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Spokane, Washington  Est. May 19, 1883
News >  Washington Voices

Eight-year-old doesn’t let genetic disorder stop him

Saml Diaz, 8, has a rare genetic disorder. He joined a soccer team this year, but because of his disorder, can’t play much in the game. He and his mom, Allison Diaz, sold stress balls to help raise funds to find a cure. (Colin Mulvany)
Saml Diaz, 8, has a rare genetic disorder. He joined a soccer team this year, but because of his disorder, can’t play much in the game. He and his mom, Allison Diaz, sold stress balls to help raise funds to find a cure. (Colin Mulvany)

Sam Diaz, 8, plays soccer every day he can, even though it may hurt later.

Sometimes he plays at a park or playground but most days he practices foot skills or challenges relatives to soccer games in his basement. Sam joined a team last year, but he needs to avoid most of the physical contact characteristic of his favorite sport.

That’s because Sam was born with epidermolysis bullosa, a rare genetic disorder that keeps the layers of his skin from sticking together. In his case, the collagen 7 protein is either missing or misshapen. As a result, incidental friction can cause the layers of his skin to separate, forming painful blisters and tears.

Daily life is filled with friction, especially for an active second-grader.

“When I kick the soccer ball very hard my mom freaks out,” said Sam, flashing a big grin.

Allison Diaz smiled in response. Exercise is good for Sam, she said, because he needs to stretch and move to keep his skin and healing wounds more supple. And the fun he has is just as important.

“While he’s playing it’s a distraction,” Diaz said. Though Sam’s skin can blister anywhere, the inside of his foot injures less frequently than other areas, she said. Still, even when it hurts, Sam likes to keep playing.

“It makes me happy. I love it,” he said.

One day he fell hard while playing soccer with his parents at Hart Field. “I didn’t even cry. I got right back up. I just kept playing soccer,” he said. Then he pointed to his right hand. “I got a blister. I was tough … we cut the bandage and I saw a huge blister.”

The impact of his fall caused the skin on his palm to separate and fill with blood, a common occurrence for Sam that requires daily care.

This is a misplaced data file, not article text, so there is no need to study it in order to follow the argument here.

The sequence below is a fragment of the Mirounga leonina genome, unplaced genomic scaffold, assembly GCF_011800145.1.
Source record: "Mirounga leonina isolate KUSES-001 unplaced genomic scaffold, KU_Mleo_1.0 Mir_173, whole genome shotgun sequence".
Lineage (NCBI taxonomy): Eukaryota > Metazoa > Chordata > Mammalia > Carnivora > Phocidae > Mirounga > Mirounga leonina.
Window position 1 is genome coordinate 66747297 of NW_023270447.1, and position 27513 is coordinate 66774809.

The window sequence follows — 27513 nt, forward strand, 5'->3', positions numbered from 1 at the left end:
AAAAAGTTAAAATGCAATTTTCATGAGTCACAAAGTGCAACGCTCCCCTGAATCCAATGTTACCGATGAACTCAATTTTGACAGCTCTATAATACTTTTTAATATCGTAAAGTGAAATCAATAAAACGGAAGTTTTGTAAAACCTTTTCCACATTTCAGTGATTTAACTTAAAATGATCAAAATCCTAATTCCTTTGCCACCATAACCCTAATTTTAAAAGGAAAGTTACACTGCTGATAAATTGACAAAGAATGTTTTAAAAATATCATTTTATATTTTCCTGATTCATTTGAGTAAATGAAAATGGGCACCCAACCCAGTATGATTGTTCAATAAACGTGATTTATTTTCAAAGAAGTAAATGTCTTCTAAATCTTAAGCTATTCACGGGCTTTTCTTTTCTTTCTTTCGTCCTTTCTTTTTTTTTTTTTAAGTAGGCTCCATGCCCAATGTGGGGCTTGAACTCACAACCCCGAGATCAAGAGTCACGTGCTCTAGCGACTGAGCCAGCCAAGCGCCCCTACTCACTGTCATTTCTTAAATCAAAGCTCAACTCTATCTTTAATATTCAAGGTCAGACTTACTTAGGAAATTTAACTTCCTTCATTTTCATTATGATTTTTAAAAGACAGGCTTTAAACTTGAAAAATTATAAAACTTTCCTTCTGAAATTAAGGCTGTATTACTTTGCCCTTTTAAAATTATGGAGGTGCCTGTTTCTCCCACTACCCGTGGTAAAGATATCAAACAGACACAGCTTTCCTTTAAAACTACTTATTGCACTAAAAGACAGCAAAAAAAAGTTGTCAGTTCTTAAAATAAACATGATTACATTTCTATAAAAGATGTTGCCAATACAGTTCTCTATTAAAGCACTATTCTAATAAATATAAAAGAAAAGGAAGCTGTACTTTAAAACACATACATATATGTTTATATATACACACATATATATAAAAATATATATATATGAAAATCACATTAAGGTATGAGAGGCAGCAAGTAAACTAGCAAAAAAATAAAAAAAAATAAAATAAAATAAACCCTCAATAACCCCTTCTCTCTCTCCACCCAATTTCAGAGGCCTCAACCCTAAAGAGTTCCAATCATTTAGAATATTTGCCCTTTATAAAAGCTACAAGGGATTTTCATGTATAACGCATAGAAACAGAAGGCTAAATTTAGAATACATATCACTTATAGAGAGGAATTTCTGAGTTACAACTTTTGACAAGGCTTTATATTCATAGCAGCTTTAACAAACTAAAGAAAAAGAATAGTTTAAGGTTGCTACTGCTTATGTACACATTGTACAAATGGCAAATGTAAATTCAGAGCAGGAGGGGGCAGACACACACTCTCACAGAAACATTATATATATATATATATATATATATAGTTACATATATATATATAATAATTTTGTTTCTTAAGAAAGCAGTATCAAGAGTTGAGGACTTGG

“The dark blisters sting,” he said. “When you get the blood out it feels good.”

As blisters form they need to be punctured with a sterile needle or the skin will continue to pull and separate, making the wound larger. And it’s hard to leave the healing wounds alone, because they itch.

“I’ve got bad moments and I didn’t even care,” Sam said. He described a time when he slipped on the stairs and hit his face on the carpet. What would have been a little rug burn for another child was more traumatic to his fragile skin, which tore away from his eyelid.

“He’s mentally tough,” Allison said. “He can get through situations most people don’t have to deal with. He has a smile and is doing things he enjoys with a good attitude.”

During the last week of October, epidermolysis bullosa awareness week, the Diaz family sold soccer stress relief balls, raising more than $700 for the Dystrophic Epidermolysis Bullosa Research Association of America.

They’re also planning to hold an indoor soccer tournament this winter to raise additional funds for the nonprofit, which provides support to people with EB and funds research for treatments and a cure.

Currently, the only treatment for the disorder that affects 1 out of 20,000 live births is pain management and wound care.

For Sam, this includes a bath every other day to clean his wounds, with daily inspection and bandaging in between.

“That hurts when the water gets on my big wound,” Sam explained, his tone matter-of-fact as he touched a bandage on his neck. “It heals but you itch.”

Since the genetic disease also affects his mouth and esophagus, eating comfortably can be a challenge as well.

“I can’t enjoy hard things or crunchy things. It has to be soft,” said Sam, adding, “my mom makes good smoothies and I ate a whole egg.”

“We don’t want people to pity Sam,” Diaz said. “You can get through way more than you think you can.”

While Sam starts each day with a skin inspection and new bandages where needed, the highlight of his morning is checking the weather apps on his iPad to track storms and weather-related warnings.

Along with soccer, Sam loves science. He’s especially interested in hurricanes and tornados and wants to be a storm chaser when he grows up.

“Science is like my life,” he said, bouncing a little for emphasis. “I’ve got a lot of questions and I got to get it out right now. I want to learn that stuff.”

He’s looking forward to learning some physics and visiting the weather station soon, as he follows his dreams with fervor.

“A lot of times when people meet us they constantly ask about Sam’s skin disorder, which is understandable,” Diaz said. “He’s also just a kid trying to live a normal life. …We see how strong Sam is and his mental strength is inspiring to us. Of course it’s hard, but he’s amazing and we get to see that every day.”

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